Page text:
Part I: Selecting the Proper Shielding Materials
At first, we need to introduce a physics concept Skin Depth, before discussing the shielding materials. The Skin Depth δ is defined as the depth below the surface of the conductor at which the current density has fallen to 1/e (about 0.37) of its surface current density. It is visually illustrated in the Figure 1. The Figure 2 shows the Skin Depth due to the circulating eddy currents (arising from a changing H field).
In normal cases the Skin Depth δ is well approximated as:
ρ = resistivity of the conductor
ω = angular frequency of current = 2π × frequency
μ = absolute magnetic permeability of the conductor
According to the above description about Skin Depth, we know that the eddy currents will be roughly limited within the Skin Depth when the conductor is placed in the changing field. In other words, if we want to shield a circuit from the changing field with angular frequency ω, then we need to use the conductor thicker than its Skin Depth at angular frequency ω.
Table 1: The Skin Depths of Some Common Metals
|Frequency||Skin depth (mm) Copper||Skin depth (mm) Aluminium||Skin depth (mm) Iron|
Based on the data in Table 1, we could see the data obey the concept mentioned by Arnold H. Green in his article Shielding Magnetic Fields. Radio frequency (100 kHz and above) shields typically use copper, aluminum, galvanized steel, or conductive rubber, plastic, or paints. These materials work at high frequencies by means of their high conductivity. Unlike magnetic shields (Low Frequency) that use their high permeability to attract magnetic fields, Radio frequency shielding has little or no magnetic permeability.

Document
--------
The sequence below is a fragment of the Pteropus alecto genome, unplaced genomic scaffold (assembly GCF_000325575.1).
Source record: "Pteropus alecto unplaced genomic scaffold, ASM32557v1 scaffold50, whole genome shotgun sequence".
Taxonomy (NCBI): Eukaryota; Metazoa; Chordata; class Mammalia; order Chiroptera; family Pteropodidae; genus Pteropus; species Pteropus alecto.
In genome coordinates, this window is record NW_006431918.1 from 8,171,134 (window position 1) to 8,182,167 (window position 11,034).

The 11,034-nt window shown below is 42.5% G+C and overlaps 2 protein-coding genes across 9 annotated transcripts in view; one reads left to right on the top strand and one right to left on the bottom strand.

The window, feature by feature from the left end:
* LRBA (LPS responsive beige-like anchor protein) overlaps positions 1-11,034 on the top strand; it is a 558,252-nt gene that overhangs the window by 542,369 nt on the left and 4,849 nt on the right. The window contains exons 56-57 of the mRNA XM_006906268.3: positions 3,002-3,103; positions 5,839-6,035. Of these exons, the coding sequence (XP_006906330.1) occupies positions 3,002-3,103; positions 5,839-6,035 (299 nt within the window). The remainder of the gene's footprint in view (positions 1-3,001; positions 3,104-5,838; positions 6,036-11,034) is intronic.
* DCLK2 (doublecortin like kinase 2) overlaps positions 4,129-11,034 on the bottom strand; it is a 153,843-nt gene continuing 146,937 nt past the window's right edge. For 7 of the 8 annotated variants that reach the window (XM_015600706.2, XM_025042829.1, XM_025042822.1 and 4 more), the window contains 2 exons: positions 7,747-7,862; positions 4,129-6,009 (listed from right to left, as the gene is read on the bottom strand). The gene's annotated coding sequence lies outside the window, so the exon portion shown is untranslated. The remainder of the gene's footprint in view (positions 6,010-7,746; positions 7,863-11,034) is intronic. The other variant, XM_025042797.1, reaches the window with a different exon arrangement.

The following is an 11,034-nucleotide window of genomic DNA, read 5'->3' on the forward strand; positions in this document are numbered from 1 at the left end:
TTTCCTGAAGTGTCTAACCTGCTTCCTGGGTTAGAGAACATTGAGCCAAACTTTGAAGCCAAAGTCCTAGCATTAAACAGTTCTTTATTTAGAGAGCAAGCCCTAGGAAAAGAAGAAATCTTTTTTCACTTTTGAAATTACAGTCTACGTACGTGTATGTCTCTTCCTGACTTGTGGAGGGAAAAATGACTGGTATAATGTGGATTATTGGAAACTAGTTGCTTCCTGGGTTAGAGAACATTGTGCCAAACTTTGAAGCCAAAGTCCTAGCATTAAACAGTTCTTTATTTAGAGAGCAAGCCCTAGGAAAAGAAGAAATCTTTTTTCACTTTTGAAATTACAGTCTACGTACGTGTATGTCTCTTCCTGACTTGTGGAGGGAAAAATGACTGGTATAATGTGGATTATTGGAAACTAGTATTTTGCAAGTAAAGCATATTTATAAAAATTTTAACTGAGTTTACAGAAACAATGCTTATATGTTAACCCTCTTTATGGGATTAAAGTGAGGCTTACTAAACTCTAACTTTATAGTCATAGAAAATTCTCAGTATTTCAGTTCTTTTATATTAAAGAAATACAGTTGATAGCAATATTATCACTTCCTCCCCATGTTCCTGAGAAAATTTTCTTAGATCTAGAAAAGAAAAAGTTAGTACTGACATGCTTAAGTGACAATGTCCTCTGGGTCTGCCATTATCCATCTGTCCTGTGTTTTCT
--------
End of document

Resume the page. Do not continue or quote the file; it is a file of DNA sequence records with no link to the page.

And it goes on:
Part II: Experiment
The shielding performance of Iron and Aluminum was tested by shielding the EMI of the switching power supply as Figure 3. The Magnetic Field Probe was connected to the Channel 1 of the oscilloscope Rigol DS2202 and the distance between the probe and the switching power supply was fixed.
When the power supply did not turn on and there was nothing between the probe and the power supply, the Vpp on the Channel 1 was 8mV.
When the power supply turned on and there was nothing between the probe and the power supply, the Vpp on the Channel 1 was 432mV.
When the power supply turned on and there was a piece of 0.2mm Iron Sheet between the probe and the power supply, the Vpp on the Channel 1 was 92mV.
When the power supply turned on and there was a piece of 0.2mm Aluminum Sheet between the probe and the power supply, the Vpp on the Channel 1 was 164mV.
According to the Vpp measurements, the shielding percentage of the 0.2mm Iron Sheet was 78.7% and the shielding percentage of the 0.2mm Aluminum Sheet was 62.0%. We could conclude that Iron has better shielding performance than Aluminum. The experiment results obey the theory explained in the Part I.
Part III: Materials
- Mu-metal (The high permeability of mu-metal provides a low reluctance path for magnetic flux, leading to its major use, in magnetic shields against static or slowly varying magnetic fields.)
Part IV: References
 Arnold H. Green. Shielding Magnetic Fields. Retrieved June 20, 2013, from http://www.aip.org/tip/INPHFA/vol-7/iss-5/p24.pdf (Local Mirror)
 Skin effect. In Wikipedia. Retrieved June 20, 2013, from http://en.wikipedia.org/wiki/Skin_effect
 Neil(Bing) Hao. Measuring EMI with Homemade Magnetic Field Probe. Retrieved June 20, 2013, from https://www.uniteng.com/index.php/2013/05/30/measuring-emi-with-homemade-magnetic-field-probe/